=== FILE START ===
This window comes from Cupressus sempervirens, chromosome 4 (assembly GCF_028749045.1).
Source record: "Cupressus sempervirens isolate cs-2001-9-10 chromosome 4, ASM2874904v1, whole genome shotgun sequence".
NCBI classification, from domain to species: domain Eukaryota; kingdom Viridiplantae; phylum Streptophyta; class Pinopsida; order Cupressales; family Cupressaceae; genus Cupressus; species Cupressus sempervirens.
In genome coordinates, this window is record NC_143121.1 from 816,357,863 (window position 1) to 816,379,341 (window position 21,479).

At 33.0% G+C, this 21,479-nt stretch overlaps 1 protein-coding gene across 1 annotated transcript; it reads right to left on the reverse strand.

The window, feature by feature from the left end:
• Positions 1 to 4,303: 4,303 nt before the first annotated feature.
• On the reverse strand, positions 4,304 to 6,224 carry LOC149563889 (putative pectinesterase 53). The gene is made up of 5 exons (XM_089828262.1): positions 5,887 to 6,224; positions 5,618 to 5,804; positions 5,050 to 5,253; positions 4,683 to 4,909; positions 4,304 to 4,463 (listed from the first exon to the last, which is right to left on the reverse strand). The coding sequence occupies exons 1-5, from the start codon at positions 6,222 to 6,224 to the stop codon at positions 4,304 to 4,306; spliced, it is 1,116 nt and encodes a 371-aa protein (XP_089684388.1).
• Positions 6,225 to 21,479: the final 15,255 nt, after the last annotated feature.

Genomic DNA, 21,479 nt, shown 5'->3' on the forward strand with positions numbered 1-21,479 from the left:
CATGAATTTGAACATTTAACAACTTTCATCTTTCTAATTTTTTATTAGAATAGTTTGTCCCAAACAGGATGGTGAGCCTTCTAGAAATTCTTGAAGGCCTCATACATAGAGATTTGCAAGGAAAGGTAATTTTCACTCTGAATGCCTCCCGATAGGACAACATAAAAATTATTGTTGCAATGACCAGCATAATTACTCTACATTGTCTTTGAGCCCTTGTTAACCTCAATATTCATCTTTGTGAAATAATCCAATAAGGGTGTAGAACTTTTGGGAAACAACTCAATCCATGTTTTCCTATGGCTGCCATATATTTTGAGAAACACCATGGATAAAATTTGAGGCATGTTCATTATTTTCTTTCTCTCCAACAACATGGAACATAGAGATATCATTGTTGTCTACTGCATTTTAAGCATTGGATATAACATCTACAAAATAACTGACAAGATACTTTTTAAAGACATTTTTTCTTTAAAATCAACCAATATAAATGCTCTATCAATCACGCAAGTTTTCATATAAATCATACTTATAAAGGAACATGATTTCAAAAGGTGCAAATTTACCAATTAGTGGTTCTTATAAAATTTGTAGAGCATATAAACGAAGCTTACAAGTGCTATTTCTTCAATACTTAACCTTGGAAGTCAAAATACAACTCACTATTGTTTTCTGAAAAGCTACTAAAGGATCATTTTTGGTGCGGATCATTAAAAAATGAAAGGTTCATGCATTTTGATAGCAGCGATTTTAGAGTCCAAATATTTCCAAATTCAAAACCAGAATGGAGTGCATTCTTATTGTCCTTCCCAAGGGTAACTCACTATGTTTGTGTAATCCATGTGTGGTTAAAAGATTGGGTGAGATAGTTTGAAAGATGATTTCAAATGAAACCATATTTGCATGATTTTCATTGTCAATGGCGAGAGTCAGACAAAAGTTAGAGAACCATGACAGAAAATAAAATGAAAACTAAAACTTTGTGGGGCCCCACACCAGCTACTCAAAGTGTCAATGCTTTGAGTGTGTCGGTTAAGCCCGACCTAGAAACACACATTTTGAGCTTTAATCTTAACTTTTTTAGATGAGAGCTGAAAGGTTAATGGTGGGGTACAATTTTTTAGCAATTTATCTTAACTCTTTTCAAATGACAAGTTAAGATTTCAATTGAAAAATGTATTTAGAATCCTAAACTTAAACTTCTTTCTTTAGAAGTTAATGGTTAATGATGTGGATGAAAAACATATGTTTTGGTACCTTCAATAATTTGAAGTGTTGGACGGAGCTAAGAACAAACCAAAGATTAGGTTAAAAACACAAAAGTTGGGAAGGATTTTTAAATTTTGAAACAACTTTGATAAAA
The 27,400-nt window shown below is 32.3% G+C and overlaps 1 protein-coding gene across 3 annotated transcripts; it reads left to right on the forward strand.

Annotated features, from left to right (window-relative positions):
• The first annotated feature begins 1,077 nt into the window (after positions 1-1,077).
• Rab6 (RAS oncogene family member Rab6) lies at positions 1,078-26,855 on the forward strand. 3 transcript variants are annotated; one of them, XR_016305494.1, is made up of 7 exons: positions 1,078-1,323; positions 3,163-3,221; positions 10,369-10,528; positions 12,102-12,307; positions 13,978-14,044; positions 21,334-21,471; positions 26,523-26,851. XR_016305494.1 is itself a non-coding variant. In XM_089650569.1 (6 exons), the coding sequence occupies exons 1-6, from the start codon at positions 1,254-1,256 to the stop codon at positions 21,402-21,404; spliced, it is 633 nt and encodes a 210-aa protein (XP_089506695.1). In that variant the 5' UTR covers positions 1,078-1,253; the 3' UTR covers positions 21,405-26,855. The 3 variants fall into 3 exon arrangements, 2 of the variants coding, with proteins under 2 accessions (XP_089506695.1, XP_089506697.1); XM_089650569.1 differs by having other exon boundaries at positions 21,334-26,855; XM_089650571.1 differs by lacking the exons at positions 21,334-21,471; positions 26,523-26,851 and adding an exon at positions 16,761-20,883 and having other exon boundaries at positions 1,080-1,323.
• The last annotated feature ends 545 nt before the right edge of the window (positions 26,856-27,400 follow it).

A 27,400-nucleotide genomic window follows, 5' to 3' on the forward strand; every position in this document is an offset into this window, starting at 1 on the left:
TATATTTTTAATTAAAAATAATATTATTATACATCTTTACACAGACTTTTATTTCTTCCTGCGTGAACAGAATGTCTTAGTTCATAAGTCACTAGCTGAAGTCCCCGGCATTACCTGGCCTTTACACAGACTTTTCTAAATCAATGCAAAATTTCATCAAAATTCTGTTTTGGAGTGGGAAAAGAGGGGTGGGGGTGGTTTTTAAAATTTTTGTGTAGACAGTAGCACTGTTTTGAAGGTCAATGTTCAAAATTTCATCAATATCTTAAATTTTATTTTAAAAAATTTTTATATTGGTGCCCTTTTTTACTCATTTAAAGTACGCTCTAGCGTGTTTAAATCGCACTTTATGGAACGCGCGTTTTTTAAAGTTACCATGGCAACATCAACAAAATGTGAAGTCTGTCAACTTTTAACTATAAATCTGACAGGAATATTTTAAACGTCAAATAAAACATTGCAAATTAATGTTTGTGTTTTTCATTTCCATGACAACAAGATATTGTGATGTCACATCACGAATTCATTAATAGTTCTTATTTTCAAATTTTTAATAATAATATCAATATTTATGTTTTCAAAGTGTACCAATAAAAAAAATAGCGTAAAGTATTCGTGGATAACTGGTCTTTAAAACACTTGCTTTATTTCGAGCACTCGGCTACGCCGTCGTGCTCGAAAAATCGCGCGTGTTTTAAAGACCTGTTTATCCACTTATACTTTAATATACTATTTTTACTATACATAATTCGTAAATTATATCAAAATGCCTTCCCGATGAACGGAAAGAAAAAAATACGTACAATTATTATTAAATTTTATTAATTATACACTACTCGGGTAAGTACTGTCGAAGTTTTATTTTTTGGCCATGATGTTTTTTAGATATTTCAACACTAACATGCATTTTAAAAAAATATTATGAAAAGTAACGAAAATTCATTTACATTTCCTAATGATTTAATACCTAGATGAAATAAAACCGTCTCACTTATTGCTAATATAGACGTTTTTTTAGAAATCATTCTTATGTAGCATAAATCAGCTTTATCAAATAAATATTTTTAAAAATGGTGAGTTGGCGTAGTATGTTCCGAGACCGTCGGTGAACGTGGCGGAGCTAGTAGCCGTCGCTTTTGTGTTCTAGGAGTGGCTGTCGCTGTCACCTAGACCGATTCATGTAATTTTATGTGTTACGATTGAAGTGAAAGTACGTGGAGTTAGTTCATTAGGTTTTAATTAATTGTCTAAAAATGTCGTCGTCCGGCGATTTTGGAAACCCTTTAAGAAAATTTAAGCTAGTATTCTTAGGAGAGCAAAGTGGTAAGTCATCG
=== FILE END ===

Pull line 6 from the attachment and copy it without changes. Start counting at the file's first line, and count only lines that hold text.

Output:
The window, feature by feature from the left end: